Multitasking: Healthy or Unhealthy?


How do you feel when I say the word “multitasking”? Do you feel overwhelmed? Or do you proudly say that you’re a good multitasker? Does it stress you out? Or do you feel efficient?

As a health professional, I’m supposed to tell you that multitasking may be bad for your health. After all, your focus is usually poor when you try doing two or more things at once. Take, for example, the well known risks of driving and talking on a phone or text messaging.

In Traditional Chinese Medicine (TCM), even eating and working at the same time is discouraged. We believe that the digestive system (pancreas and spleen) is an important processing center—processing both foods and thoughts. If you are thinking intently about your next work project as you chew your food, your digestive energy is split.

I do believe that multitasking can be a four-letter word, but I seemingly can’t help being proud of my ability to multitask. The other day I was in a rush getting ready to go out. I was shaving my legs as I checked my emails on my iPad. I thought that was being pretty efficient, but I was still running late, so I grabbed my husband’s electric shaver (sshhh…don’t tell him) and had both my and his razors going at the same time, one in each hand.

I have also been known to brush my teeth as I select my clothes, combine a dog walk with my banking, have three to six books going at any given time, and make my business calls as I walk to work.

Everyone multitasks on some level, even if it’s just walking and chewing gum. But when is too much too much? How do you get your multitasking under control?

Yes, a woman’s brain may be better set up for multitasking than a man’s brain. Though it is yet unclear, some studies have shown women to have a larger corpus callosum, the connection between the left and the right hemispheres of the brain. If this is true, then it could explain why women seem more comfortable with multitasking than men.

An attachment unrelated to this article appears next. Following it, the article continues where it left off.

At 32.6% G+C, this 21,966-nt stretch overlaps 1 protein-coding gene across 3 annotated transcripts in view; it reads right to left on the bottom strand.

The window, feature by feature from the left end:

I believe that some multitasking is good for me. Multitasking sometimes saves me time when time is tight. It also exercises my brain. But just because you can do something doesn’t mean you should all the time. Sometimes multitasking just allows my distracted energy to take over and I become unfocused and inefficient. Sometimes multitasking stresses me out!

Yoga is my break from an overactive mind. Yes, it’s true that in doing yoga I have to remember to work on my breath at the same time as I work on getting through the various moves. However, I can’t also remember then to think about what I want to do at work or the chores that need to get done. Reading a good fiction novel has always been another way that I can escape my multitasking brain. Sometimes reading works too well. I remember being a kid reading a Nancy Drew book in the back of my parents’ station wagon. I was snapped out of my intense focus on Nancy’s sleuthing prowess by my sister and my cousins laughing at me. I then noticed the reason for their laughter. Sticky, cold ice cream was melting its way down my arm and was dripping off my elbow because I had forgotten that I was holding an ice cream cone!

How do you feel about multitasking? How do you recognize when your own multitasking has become unhealthy? What do you do to give yourself a multitasking break?

Photo Credit: Thomas Hawk


By Dr. Melissa Carr| November 18, 2013
Categories:  Restore

About the Author

Dr. Melissa Carr

Dr. Melissa Carr

Dr. Carr is a registered Doctor of TCM and began her career in health with a Bachelors degree in Human Kinetics. After spending two years in Japan, one of which was spent doing research at Ehime Medical University, she completed a 4-year training for Doctor of Traditional Chinese Medicine at the International College of TCM. As part of the program, she interned at two hospitals in China: Acupuncture Hospital in Hefei, Anhui province and Jiang Yin TCM Hospital in Jiangyin, Jiangsu province. During her schooling, she worked as a nutritional consultant where she advised people on the use of western herbs and supplements. She also taught nutrition at the West Coast College of Massage Therapy.

In addition to running her clinic, Dr. Carr also acts as a natural health and nutrition consultant for several magazines and clinics. For more information about Dr. Carr visit: activetcm.com

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